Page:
(Beyond Pesticides, July 21, 2009) Last week, Uncommon Ground, an eco-conscious restaurant in Chicago, opened the first certified organic rooftop farm. Receiving certification through Midwest Organic Services Association (MOSA) in October of 2008, the 250 square foot space includes approximately 640 square feet of soil which is used to grow a variety of high-yield crops. The plants are rotated in containers throughout the season and are served to diners in the restaurant below. The fresh produce featured on the menu includes sweet and hot peppers, eggplant, lettuces, heirloom tomatoes, greens, radishes, beets, okra, spinach, fennel, mustard, edamame, beans, shallots, garlic as well as plenty of herbs to keep diners happy. The farm is stocked by plants raised by local organic farmers Jenny Borchardt and Harvest Moon Farm, and by seeds that were purchased from Seed Savers, Johnny’s and Seeds of Change, as well as those that have been cultivated from successful plants.
In 2007, the same year that Beyond Pesticides toured the Chicago City Hall Green Roof at our 25th National Pesticide forum Changing Course in a Changing Climate, Uncommon Ground restaurant owners Helen and Michael Cameron decided to find a second home to expand their business, making it as environmentally efficient as possible. Extensive remodeling of the new building took extra steps to assure that the building could support a green roof, such as digging an extra five feet into the basement to accommodate heavy-duty steel beams. Aside from employing an organic production garden however, the building uses solar panels to heat up to 70% of the water in the restaurant, and has two beehives that produce over 40 pounds of honey. Though it’s not open to the public, there are ”˜rooftop tours’ during the farmer’s markets that the restaurant hosts every Friday in its parking lot, and classes are held for 3rd graders at the local Waldorf school where kids can learn about urban agriculture. “Our mission is to stand as a working model for other restaurants, businesses and home owners,” Ms. Cameron says, “to show what is possible within an urban environment.”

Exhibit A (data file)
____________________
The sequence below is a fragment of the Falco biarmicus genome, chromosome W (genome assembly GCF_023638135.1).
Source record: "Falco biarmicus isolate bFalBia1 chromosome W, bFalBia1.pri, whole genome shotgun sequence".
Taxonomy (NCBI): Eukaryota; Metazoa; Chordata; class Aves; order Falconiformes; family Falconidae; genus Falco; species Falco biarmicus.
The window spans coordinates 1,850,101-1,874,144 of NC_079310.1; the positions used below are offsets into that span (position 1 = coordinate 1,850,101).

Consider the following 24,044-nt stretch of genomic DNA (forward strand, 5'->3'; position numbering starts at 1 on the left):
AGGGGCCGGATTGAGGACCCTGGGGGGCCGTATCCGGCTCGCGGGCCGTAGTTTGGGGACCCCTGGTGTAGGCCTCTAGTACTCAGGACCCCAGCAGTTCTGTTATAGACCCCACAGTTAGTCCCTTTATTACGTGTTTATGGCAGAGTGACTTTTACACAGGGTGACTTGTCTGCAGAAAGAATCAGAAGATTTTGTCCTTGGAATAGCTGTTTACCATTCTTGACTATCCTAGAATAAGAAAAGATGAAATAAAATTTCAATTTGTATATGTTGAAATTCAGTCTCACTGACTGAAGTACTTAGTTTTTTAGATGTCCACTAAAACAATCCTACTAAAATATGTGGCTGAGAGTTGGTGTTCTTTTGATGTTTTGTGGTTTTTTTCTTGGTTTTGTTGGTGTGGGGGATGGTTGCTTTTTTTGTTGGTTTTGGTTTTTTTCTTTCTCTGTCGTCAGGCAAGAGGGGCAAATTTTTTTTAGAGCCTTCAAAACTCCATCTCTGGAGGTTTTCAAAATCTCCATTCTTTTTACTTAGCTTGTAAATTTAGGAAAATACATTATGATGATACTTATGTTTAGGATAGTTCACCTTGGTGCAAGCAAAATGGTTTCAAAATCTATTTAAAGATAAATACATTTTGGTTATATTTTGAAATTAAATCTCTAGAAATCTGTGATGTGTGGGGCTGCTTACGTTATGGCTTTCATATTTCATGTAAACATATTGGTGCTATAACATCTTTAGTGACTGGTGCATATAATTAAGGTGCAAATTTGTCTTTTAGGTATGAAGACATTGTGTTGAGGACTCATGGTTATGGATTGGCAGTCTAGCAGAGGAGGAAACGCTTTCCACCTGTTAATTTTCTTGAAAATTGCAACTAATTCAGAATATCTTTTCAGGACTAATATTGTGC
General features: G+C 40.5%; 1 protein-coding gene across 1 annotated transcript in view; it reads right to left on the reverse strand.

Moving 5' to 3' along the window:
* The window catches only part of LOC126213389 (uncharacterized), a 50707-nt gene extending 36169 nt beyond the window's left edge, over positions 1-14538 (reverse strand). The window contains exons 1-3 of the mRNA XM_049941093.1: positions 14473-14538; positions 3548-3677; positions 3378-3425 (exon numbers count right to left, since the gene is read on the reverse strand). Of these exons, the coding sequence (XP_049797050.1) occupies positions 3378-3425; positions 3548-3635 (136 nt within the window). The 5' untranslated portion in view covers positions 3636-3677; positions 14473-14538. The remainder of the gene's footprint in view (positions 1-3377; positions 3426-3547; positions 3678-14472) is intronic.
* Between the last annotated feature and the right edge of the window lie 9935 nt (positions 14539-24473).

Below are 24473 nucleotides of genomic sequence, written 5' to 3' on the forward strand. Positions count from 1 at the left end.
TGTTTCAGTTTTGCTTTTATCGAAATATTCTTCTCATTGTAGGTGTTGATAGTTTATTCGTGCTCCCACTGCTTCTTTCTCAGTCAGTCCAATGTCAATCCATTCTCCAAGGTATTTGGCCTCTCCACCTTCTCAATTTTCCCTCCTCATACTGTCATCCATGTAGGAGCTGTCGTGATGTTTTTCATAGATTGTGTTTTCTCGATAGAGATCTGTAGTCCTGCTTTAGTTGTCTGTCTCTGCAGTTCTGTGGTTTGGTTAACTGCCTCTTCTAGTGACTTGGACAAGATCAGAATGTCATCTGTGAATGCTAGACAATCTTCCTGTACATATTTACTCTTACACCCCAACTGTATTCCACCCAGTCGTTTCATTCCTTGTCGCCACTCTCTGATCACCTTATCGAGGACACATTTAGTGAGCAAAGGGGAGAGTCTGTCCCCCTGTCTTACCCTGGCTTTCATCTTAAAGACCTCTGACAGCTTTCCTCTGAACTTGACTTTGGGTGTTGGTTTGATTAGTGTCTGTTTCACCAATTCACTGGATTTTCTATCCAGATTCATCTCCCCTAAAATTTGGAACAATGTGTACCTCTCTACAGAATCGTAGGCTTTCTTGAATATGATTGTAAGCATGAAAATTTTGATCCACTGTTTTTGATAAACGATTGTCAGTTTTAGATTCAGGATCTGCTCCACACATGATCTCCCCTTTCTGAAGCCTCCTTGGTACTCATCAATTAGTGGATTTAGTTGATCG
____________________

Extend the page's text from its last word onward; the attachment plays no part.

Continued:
While organic rooftop gardening requires a lot more planning and investment than other typical forms of urban agriculture, a unique benefit is that there is virtually no transition period for becoming certified. Whereas city soils are often contaminated with harmful chemicals such as pesticides used on lawns and lead, inputs for rooftop and container gardens are completely controlled by the gardener or farmer, so there is a lot less room for contamination, and there is no amendment period needed for already contaminated soil. Rooftop gardening has other built in perks too, as it acts as an insulator, keeping the building cooler in the summer and warmer in the winter, and as with all container gardens, weeds are lot easier to control. For more information on starting your own organic garden, read our factsheets: “Planning an Organic Garden” and “Organic Gardening: The Basics.”
Urban agriculture has increased tremendously in popularity in recent years, including with the Obama family, and it’s no surprise why. Organic agriculture is healthier for our environment as well as our bodies. It has been shown to reduce dietary pesticide exposure, and produces healthier food. For many reasons, Beyond Pesticides advocates eating organic, locally grown and fairly traded products whenever possible. For more information on how to incorporate these foods into your diet, see “Buying Organic Products (on a budget).”